Conservation outcry over Cambridge University boat club plans

Melanie Etherton - News Reporter 25 April 2013

Cambridge University’s boat clubs have recently submitted a joint plan to build a new University Boathouse at Ely. Yet the planned development, which would provide a new permanent base for both the Men’s and Women’s University Boat Clubs, has come under fire from conservationists.

Currently, the plans for the two-story boathouse at Fore Mill Wash on the River Ouse incorporate both wet and dry docks for storing a fleet of nearly seventy boats of various sizes both on and off the river. Facilities such as dormitories, a boat workshop, training rooms, changing rooms, and parking would also be included.

The boathouse would enable Cambridge’s rowers to gain maximum benefit from a river described by Mr Pryce-Jones, the Executive Secretary of Cambridge University Boat Club (CUBC) as “the best rowing training river in the UK”.Pryce-Jones described Cambridge’s current facilities as “inadequate and temporary”, describing the current facilities as a “cramped and dilapidated tin shed with inadequate heating, rest and recreation, and gymnasium space”.

However, the location of the boathouse has come under strong criticism from environmental organisations including The Wildlife Trust, The Royal Society for the Protection of Birds (RSPB) and Natural England.It is feared any development at the site, located within a County Wildlife Site and directly adjacent to two Sites of Special Scientific Interest, would have a significant adverse impact on the many rare species of wildlife such as otters and bitterns.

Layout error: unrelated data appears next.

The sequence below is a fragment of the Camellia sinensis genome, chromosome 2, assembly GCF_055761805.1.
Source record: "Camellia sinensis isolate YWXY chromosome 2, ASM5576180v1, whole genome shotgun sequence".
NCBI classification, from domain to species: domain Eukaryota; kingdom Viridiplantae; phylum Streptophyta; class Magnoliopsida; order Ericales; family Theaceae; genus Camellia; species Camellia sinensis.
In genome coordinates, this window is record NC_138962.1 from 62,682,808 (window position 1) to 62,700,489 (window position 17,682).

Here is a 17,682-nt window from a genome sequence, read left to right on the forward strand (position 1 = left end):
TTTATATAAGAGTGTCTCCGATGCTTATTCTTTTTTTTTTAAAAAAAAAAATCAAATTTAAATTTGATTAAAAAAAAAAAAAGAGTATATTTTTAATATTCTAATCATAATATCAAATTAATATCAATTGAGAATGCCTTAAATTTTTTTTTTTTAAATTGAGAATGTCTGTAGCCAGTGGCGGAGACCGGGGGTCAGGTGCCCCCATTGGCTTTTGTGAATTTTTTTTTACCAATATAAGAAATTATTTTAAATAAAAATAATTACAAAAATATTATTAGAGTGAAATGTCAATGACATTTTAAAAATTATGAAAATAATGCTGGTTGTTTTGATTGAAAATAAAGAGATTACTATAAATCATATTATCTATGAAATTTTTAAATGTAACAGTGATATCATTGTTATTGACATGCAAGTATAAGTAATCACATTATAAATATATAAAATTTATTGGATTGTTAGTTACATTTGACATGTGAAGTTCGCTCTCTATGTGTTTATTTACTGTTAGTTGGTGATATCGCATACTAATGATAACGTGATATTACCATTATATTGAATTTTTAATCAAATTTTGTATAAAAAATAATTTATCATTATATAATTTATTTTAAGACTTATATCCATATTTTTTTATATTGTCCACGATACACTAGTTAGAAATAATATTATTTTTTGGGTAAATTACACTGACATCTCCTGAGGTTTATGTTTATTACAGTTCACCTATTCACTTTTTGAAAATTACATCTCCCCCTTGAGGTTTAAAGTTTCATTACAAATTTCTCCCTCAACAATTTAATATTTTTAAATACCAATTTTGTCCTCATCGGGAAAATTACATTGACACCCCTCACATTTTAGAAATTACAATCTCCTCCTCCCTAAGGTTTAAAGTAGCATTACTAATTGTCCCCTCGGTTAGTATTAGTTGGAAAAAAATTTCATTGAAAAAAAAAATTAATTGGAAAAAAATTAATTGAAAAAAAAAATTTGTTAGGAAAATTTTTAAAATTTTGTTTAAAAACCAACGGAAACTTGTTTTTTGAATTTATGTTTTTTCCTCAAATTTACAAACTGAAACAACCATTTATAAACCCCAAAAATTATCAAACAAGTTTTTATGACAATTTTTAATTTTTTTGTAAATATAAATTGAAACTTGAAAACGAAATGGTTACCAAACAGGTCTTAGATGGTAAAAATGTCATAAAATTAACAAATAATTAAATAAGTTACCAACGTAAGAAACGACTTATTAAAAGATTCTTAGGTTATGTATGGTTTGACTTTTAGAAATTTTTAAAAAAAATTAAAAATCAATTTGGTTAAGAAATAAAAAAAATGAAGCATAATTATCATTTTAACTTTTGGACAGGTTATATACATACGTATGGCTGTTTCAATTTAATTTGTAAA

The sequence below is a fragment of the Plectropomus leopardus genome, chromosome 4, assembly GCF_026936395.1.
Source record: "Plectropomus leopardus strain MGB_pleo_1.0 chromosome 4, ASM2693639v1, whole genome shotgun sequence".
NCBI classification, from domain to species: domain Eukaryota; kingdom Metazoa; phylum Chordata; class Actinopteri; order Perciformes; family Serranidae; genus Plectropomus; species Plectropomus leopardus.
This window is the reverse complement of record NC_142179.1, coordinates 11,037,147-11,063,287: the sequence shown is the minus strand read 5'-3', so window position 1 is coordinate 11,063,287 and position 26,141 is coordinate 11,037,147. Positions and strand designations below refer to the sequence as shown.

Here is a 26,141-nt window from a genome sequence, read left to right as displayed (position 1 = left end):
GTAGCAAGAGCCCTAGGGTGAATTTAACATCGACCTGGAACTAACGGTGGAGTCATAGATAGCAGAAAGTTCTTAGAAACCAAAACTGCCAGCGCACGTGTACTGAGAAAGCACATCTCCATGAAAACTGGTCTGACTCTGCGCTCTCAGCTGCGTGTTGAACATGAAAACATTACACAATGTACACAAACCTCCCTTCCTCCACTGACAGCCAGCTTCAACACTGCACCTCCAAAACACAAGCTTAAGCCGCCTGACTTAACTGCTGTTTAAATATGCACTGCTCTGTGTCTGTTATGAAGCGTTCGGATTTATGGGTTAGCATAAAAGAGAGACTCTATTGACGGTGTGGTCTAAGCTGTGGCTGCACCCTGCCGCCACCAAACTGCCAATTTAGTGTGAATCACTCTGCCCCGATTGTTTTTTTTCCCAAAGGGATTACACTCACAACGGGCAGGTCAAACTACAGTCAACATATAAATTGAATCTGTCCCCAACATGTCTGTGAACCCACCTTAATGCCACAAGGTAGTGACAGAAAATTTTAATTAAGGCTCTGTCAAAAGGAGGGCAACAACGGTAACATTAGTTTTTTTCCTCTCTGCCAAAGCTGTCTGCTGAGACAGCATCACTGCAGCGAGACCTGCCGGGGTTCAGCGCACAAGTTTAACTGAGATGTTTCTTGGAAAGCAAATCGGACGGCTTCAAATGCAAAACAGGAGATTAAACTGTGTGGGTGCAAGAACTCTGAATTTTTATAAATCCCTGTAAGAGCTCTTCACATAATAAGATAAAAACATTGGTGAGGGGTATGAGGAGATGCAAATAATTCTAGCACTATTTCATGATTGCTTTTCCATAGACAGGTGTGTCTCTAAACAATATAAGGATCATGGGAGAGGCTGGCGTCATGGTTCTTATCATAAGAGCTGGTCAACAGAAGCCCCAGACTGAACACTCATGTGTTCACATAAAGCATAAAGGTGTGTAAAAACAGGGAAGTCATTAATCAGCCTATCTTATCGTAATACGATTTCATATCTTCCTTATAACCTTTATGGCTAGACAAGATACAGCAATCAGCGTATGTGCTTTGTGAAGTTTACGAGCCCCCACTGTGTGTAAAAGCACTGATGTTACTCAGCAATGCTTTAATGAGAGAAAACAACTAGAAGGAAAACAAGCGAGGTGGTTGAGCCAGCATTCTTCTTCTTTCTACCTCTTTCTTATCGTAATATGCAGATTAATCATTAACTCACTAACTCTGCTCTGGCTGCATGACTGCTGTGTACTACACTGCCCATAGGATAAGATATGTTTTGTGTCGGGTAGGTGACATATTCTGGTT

Wildlife Trust Conservation Manager Martin Baker commented to the Ely Standard that: “The new Cambridge University boathouse could hardly have been proposed in a more sensitive location for wildlife along the Ely stretch of the River Great Ouse. We advised the University boat club last year that it was the wrong location for their new development, but unfortunately they have ignored us as well as other local opinions, and seem intent on putting the interests of one boat race a year ahead of valuing the local environment.”

Yet Pryce-Jones asserted that CUBC has, throughout the design process, “consulted and worked with each and every statutory and voluntary body involved in the local community and environment”.He added that the University conducted “two years of exhaustive research” before deciding on the proposed site and that the club has “modified and refined its plans as required to take account of local conditions and concerns”.

However, this view is contrary to that of Dr Mark Avery, the former Conservation Director of the RSPB commented to The Cambridge Student that: “We always put ourselves first – and nature always suffers. It’s a one-way street and we need to find a better way.”

Melanie Etherton – News Reporter